Audubon’s Everglades Science Center Uses New Technology To Track Roseate Spoonbills

A rear camera image shows a Roseate Spoonbill feeding young at its nest in Florida Bay. COURTESY AUDUBON FLORIDA

Roseate Spoonbills are the “canary in the coal mine” for the Everglades. Since this species has a clear relationship with the hydrological conditions in the flow of the grass, these brightly colored waders are indicators of the success of the restoration. Staff at Audubon’s Everglades Science Center in Tavernier recently launched a new data collection initiative using satellite transmitters and rear view cameras to better understand the habits of Roseate Spoonbill in Florida Bay.

The Everglades Science Center has been studying Roseate Spoonbills since 1939, beginning with the efforts of Audubon’s first director of research, Robert Porter Allen.

“Understanding the behavior of spoonbills gives us clues about changes in water quality and quantity in the Everglades,” said Jerry Lorenz, Ph.D., the current director of research at Audubon Florida. “Spoonbills can also provide warning signals of impending changes or shifts in an ecosystem, including rising seas,” he added. Mr. Lorenz’s ongoing research has already shown that Roseate Spoonbills are relocating their nesting sites in direct response to habitat destruction and climate change.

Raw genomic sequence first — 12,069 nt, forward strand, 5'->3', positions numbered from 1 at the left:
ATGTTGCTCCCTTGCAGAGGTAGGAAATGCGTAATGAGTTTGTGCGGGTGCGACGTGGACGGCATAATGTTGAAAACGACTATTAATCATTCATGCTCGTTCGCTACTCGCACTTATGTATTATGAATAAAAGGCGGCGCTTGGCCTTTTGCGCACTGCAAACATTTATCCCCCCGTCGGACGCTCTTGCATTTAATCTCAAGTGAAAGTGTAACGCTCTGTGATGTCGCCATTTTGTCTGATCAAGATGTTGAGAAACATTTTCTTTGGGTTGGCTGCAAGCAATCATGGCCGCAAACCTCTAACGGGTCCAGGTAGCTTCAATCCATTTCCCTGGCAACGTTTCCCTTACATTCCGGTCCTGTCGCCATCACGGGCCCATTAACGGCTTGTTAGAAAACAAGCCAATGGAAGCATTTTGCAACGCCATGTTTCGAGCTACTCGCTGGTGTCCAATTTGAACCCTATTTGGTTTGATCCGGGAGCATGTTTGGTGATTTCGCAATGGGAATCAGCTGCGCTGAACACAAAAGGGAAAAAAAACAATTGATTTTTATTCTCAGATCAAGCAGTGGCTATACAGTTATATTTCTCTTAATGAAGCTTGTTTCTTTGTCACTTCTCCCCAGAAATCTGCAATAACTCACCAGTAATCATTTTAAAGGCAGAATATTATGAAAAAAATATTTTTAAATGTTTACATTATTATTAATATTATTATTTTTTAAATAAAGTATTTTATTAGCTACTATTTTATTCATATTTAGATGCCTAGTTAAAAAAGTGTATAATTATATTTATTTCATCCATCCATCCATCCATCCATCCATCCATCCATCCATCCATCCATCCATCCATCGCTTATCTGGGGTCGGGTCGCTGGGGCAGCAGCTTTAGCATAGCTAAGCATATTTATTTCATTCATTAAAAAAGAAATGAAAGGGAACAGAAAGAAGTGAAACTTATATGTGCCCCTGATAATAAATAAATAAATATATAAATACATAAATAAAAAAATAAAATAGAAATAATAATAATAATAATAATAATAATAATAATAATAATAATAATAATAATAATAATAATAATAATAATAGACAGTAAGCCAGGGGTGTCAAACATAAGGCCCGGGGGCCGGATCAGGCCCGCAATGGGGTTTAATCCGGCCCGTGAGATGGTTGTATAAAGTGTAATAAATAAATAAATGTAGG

The new Roseate Spoonbill study contains three key elements: 1) tracking adult birds to learn more about their movements; 2) conduct surveys and monitor colonies in Florida Bay during the breeding season to collect breeding and general population data; 3) advocating major changes in public policy.

Rear-view cameras with motion sensors capture information that supplements other sources of collected data while minimizing disruption to the bird’s habitat and active breeding colonies. The cameras can collect data at times and locations that are difficult for humans to access, providing a fuller view of these amazing animals. ESC employees plan to install up to 50 cameras in Florida Bay by 2021. The data collected through this study will help decision-makers make restoration and water management decisions to improve this important habitat for spoonbills and other wildlife.

Recently, ESC employees tried a technique to track the movements of Roseate Spoonbills. In 2020, scientists captured 10 adult spoonbills nesting in Florida Bay and hooked up cellular tracking devices. Through these efforts, ESC staff is already learning that the birds use more ponds in Bay Keys than the mainland mangrove wetlands they have historically preferred. The data also reveals interesting flight patterns that provide clues as to where the spoonbills go when they are not nesting and when they are moving. The employees now begin to analyze these observations. This technology will enhance ongoing efforts to understand the effects of climate change, sea level rise, and the restoration of the Everglades on these charismatic birds in Florida.

The combination of cameras and satellite tracking not only provides scientists with vital clues about their survival, but also provides an opportunity to bring research to a wider audience and connect more people to work. The Clinton Family Fund and the Ocean Reef Conservation Association support Audubon’s spoonbill studies.

For more information on Audubon’s Everglades Science Center, please visit ¦

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